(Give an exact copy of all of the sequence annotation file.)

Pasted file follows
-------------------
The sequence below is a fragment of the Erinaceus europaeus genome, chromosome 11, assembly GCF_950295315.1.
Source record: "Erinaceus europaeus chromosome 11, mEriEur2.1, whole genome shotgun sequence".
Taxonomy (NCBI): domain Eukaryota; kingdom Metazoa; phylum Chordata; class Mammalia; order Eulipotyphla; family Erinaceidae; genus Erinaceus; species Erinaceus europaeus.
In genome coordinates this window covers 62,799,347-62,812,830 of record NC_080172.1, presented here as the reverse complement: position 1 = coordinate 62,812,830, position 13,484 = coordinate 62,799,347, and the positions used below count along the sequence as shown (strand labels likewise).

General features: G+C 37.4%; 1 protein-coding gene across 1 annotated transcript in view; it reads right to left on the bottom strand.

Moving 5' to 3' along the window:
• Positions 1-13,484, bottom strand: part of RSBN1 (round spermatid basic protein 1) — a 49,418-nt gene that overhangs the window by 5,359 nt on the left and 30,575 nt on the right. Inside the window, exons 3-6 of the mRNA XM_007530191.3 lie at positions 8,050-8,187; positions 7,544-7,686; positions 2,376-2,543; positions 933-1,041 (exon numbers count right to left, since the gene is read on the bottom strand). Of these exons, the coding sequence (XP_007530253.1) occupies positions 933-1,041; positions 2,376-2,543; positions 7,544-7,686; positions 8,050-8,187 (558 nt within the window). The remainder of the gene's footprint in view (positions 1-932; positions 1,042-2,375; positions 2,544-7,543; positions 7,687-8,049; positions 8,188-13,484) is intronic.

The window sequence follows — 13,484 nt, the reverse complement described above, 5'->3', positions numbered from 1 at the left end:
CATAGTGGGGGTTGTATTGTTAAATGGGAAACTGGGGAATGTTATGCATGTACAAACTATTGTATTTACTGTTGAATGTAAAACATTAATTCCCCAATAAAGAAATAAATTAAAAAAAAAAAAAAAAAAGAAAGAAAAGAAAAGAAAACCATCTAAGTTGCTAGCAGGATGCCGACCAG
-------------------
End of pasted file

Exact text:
The sequence below is a fragment of the Erinaceus europaeus genome, chromosome 11, assembly GCF_950295315.1.
Source record: "Erinaceus europaeus chromosome 11, mEriEur2.1, whole genome shotgun sequence".
Taxonomy (NCBI): domain Eukaryota; kingdom Metazoa; phylum Chordata; class Mammalia; order Eulipotyphla; family Erinaceidae; genus Erinaceus; species Erinaceus europaeus.
In genome coordinates this window covers 62,799,347-62,812,830 of record NC_080172.1, presented here as the reverse complement: position 1 = coordinate 62,812,830, position 13,484 = coordinate 62,799,347, and the positions used below count along the sequence as shown (strand labels likewise).

General features: G+C 37.4%; 1 protein-coding gene across 1 annotated transcript in view; it reads right to left on the bottom strand.

Moving 5' to 3' along the window:
• Positions 1-13,484, bottom strand: part of RSBN1 (round spermatid basic protein 1) — a 49,418-nt gene that overhangs the window by 5,359 nt on the left and 30,575 nt on the right. Inside the window, exons 3-6 of the mRNA XM_007530191.3 lie at positions 8,050-8,187; positions 7,544-7,686; positions 2,376-2,543; positions 933-1,041 (exon numbers count right to left, since the gene is read on the bottom strand). Of these exons, the coding sequence (XP_007530253.1) occupies positions 933-1,041; positions 2,376-2,543; positions 7,544-7,686; positions 8,050-8,187 (558 nt within the window). The remainder of the gene's footprint in view (positions 1-932; positions 1,042-2,375; positions 2,544-7,543; positions 7,687-8,049; positions 8,188-13,484) is intronic.

The window sequence follows — 13,484 nt, the reverse complement described above, 5'->3', positions numbered from 1 at the left end:
CATAGTGGGGGTTGTATTGTTAAATGGGAAACTGGGGAATGTTATGCATGTACAAACTATTGTATTTACTGTTGAATGTAAAACATTAATTCCCCAATAAAGAAATAAATTAAAAAAAAAAAAAAAAAAGAAAGAAAAGAAAAGAAAACCATCTAAGTTGCTAGCAGGATGCCGACCAG